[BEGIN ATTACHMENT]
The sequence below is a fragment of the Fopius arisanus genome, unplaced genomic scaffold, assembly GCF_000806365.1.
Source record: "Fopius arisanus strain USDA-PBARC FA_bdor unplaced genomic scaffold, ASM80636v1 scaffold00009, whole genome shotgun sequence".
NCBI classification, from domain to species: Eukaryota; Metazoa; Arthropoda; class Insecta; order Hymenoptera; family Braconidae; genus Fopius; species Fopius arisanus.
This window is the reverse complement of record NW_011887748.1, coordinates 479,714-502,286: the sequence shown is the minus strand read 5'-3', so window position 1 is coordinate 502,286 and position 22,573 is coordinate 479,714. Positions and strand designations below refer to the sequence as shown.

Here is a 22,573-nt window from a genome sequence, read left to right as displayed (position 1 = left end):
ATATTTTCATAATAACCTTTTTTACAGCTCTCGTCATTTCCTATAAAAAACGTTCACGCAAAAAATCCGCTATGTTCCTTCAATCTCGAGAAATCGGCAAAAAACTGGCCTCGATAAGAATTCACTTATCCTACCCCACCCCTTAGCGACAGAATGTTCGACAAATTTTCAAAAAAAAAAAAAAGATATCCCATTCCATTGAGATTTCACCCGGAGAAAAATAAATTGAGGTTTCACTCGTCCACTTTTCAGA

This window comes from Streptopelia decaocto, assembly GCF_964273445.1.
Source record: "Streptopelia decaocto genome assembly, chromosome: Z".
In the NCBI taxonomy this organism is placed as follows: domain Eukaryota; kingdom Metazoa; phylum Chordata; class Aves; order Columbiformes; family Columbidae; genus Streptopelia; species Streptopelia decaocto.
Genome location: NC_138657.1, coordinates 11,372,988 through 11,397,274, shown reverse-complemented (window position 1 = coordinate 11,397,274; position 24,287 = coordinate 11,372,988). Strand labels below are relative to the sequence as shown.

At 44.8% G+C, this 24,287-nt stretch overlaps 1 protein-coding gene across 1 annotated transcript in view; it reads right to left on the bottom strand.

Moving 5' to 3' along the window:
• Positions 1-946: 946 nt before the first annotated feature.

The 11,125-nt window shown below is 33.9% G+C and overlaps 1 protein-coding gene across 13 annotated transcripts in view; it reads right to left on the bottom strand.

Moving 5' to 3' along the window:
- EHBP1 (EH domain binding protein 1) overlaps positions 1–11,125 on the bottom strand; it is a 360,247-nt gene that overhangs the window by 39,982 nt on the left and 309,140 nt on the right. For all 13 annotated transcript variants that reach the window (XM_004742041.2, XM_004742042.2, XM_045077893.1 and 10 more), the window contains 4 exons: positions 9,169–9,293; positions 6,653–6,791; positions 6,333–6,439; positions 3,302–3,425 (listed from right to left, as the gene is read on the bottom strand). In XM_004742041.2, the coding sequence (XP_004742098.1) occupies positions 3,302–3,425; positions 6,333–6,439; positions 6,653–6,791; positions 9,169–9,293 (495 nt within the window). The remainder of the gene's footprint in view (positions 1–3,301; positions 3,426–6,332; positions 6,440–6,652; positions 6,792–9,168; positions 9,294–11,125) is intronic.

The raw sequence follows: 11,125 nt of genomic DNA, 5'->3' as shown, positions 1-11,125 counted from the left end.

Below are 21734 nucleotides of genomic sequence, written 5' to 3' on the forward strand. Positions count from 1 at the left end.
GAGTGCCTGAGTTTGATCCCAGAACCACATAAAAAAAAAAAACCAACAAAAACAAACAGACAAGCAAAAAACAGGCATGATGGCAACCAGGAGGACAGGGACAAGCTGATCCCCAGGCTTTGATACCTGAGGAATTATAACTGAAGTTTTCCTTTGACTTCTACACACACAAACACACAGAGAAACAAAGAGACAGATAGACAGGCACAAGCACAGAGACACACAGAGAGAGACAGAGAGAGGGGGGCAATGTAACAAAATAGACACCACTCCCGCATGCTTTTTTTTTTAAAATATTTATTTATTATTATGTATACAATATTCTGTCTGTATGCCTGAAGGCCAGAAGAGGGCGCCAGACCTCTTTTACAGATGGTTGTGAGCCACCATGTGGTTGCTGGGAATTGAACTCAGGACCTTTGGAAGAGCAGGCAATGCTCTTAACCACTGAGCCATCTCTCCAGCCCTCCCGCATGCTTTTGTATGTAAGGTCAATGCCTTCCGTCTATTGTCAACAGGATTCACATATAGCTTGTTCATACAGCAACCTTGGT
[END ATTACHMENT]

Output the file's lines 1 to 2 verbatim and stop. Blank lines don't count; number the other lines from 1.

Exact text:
The sequence below is a fragment of the Fopius arisanus genome, unplaced genomic scaffold, assembly GCF_000806365.1.
Source record: "Fopius arisanus strain USDA-PBARC FA_bdor unplaced genomic scaffold, ASM80636v1 scaffold00009, whole genome shotgun sequence".